Cultural factors that affect your designs


COVID-19 has forced the issue. All my teams are now distributed because everyone’s working from home. As a coach, this has given me a few things to think about. Mostly about how I need to rethink many of my coaching strategies, as they mostly take advantage of the rich information flow that’s tacitly a part of face to face.

As part of my attempts at designing new coaching strategies that could be used with entirely remote teams, I’ve been going back to basics. I need to think about how cultural factors play a part in how I approach coaching. I’m using Geert Hofstede’s cultural dimensions as a framework.

Power Distance

This is the extent to which the less powerful accept and expect power to be distributed unevenly.

  1. Low Power Difference – people prefer to be engaged irregardless of their “position”. They’re more willing to challenge concepts if they disagree, but if they’re persuaded, they become strong advocates. This is where I can find future coaches in order to make myself obsolete.
  2. High Power Difference – people like authority, they prefer solid structures and rules. Agreements can be more easily obtained if they perceive you as being more powerful, but those agreements could swing to the next authority figure that comes along. If enough of the team is like this, then I’ll have to leave something like a “Documented Process with an Owner” to act as an authority figure.

Individualism vs Collectivism

This is to what extent the consequences of an individual’s actions are thought about.

  1. Individualism – These folks take the initiative and act on their needs and desires. They make decisions for themselves. They can be partial to “what’s in it for them” discussions. Maybe focus on how changes can help their career progression.
  2. Collectivism – These folks consider the impact of their social groups such as their teams – e.g. “what will my friends think if I did this”. Discussions about how collectives they care about (their team, their community of practice) can be helped can be effective.

Uncertainty Avoidance

This is to what extent uncertainty and ambiguity are tolerated.

  1. High Uncertainty Avoidance – Prefer deductive approaches, they think things over, make decisions based on reducing the perception of risk (NOTE: that’s independent of actual risk reduction). Also make decisions that follow their preferred deductive strategies (e.g. rational, intuitive etc). Focus more on limiting the downsides, but pay special attention to how they reason.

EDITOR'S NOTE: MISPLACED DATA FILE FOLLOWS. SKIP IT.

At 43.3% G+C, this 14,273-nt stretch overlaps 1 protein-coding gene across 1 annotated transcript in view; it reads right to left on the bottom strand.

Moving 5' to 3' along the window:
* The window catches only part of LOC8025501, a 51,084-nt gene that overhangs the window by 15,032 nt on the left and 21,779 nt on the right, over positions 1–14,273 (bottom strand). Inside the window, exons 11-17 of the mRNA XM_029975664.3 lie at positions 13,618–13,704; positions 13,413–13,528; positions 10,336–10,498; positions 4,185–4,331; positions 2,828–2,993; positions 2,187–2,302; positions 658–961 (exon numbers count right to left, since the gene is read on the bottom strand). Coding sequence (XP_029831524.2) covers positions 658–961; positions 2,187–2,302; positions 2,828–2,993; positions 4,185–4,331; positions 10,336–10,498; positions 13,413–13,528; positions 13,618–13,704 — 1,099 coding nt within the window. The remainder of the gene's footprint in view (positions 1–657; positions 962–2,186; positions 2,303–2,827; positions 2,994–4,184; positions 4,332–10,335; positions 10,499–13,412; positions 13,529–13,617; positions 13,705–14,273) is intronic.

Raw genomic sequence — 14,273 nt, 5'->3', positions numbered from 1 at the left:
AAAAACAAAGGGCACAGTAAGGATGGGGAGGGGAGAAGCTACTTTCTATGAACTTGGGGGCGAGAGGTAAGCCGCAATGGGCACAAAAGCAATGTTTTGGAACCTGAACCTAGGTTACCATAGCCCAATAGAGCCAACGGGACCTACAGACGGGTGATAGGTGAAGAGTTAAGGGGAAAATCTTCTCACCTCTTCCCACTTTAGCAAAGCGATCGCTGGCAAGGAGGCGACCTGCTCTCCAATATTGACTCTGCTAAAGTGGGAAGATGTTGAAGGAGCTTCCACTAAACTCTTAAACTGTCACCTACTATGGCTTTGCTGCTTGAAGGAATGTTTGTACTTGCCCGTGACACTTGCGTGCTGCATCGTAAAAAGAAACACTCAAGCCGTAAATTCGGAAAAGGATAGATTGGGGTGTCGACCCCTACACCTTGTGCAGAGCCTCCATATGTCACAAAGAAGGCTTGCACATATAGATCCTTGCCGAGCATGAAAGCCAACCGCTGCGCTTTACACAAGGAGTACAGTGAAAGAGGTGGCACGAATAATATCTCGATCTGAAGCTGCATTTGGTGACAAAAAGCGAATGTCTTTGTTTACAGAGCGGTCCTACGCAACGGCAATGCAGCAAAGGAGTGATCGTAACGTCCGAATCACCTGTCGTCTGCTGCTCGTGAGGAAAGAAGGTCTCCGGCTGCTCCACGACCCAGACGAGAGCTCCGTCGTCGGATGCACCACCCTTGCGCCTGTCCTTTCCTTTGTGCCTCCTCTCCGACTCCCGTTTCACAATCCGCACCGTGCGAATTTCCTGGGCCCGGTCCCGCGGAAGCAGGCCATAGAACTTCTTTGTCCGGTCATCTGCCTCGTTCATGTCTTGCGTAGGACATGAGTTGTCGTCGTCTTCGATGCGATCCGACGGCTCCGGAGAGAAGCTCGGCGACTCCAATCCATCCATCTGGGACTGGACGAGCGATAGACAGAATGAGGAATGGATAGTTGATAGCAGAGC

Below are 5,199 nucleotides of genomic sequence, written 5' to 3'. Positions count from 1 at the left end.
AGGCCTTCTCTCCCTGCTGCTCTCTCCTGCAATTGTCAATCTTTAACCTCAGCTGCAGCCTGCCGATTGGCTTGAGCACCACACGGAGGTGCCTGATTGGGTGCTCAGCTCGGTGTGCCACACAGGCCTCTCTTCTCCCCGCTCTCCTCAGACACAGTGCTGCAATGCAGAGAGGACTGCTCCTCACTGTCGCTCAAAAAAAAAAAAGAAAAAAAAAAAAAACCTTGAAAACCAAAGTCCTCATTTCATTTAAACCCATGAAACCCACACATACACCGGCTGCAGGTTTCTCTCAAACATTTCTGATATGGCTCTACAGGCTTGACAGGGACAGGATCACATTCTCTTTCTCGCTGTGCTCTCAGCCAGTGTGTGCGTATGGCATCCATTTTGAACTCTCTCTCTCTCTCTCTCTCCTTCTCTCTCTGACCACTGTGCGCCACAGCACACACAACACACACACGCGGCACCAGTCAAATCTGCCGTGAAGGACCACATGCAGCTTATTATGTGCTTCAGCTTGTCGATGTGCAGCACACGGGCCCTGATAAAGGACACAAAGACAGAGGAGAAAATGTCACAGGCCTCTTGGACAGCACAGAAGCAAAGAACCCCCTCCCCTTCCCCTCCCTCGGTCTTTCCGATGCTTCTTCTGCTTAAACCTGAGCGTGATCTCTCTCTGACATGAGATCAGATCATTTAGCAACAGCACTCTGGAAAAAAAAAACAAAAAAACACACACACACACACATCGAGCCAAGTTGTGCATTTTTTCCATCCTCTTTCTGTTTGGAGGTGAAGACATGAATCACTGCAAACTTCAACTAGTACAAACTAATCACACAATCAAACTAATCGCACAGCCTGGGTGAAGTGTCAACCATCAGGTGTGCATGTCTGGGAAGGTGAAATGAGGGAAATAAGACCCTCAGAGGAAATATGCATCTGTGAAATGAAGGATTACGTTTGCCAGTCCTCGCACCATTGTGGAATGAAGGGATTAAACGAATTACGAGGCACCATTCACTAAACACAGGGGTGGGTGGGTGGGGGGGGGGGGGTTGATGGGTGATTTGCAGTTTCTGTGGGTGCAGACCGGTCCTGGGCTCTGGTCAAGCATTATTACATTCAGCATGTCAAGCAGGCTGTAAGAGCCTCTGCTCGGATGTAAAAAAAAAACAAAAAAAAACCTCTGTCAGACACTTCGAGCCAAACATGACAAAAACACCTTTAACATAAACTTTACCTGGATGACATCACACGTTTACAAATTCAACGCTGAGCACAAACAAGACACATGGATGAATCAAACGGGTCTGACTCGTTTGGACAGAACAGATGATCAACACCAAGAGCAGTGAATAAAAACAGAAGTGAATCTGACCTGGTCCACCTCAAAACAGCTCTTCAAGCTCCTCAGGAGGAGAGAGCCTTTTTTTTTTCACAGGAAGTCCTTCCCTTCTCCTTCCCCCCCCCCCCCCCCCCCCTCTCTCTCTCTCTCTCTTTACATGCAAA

2. Low Uncertainty Avoidance – more open to new ideas, better risk taking appetite. Articulate the potential gains that could be achieved.

Tough vs Tender

This is to what extent aggressive competition or nurturing cooperation is preferred. This used to be called masculine/feminine but I prefer more gender/sex agnostic terms as they’re less controversial, especially with new coaching engagements.

  1. Tough – prefer heroic achievements, material gains and competition. Might be worth engaging from a perspective on how the person can stretch themselves, how they can get reward and recognition.
  2. Tender – prefer a more nurturing and caring approach. More interested in a balanced work/life split. Might be an overlap with Collectivism?

Short Term vs Long Term Orientation

This is to what extent time exists in a person’s mental model. From a coaching agile teams perspective, I’d say short term is 1-3 iterations, and long term is 6 months – 1 year.

  1. Short Term – More focus on past and present. Prefer quick results in line with known values and traditions. Language like “low hanging fruit” will probably resonate. These folks will need habit forming nudges to get beyond short term thinking.
  2. Long Term – Better focus on the future. More likely to make trade-offs with short term pain for longer term returns. You’ll need people like these if you’re going to attempt “seismic shifts”.

Indulgence vs Restraint

This is the extent to which a team would act in a way that fulfils their desires, or acts with restraint according to their environmental rules (e.g. office dress code etc)

I’m not really sure if there’s anything I can usefully do with this dimension. However, if something comes up, I’ll amend this post.

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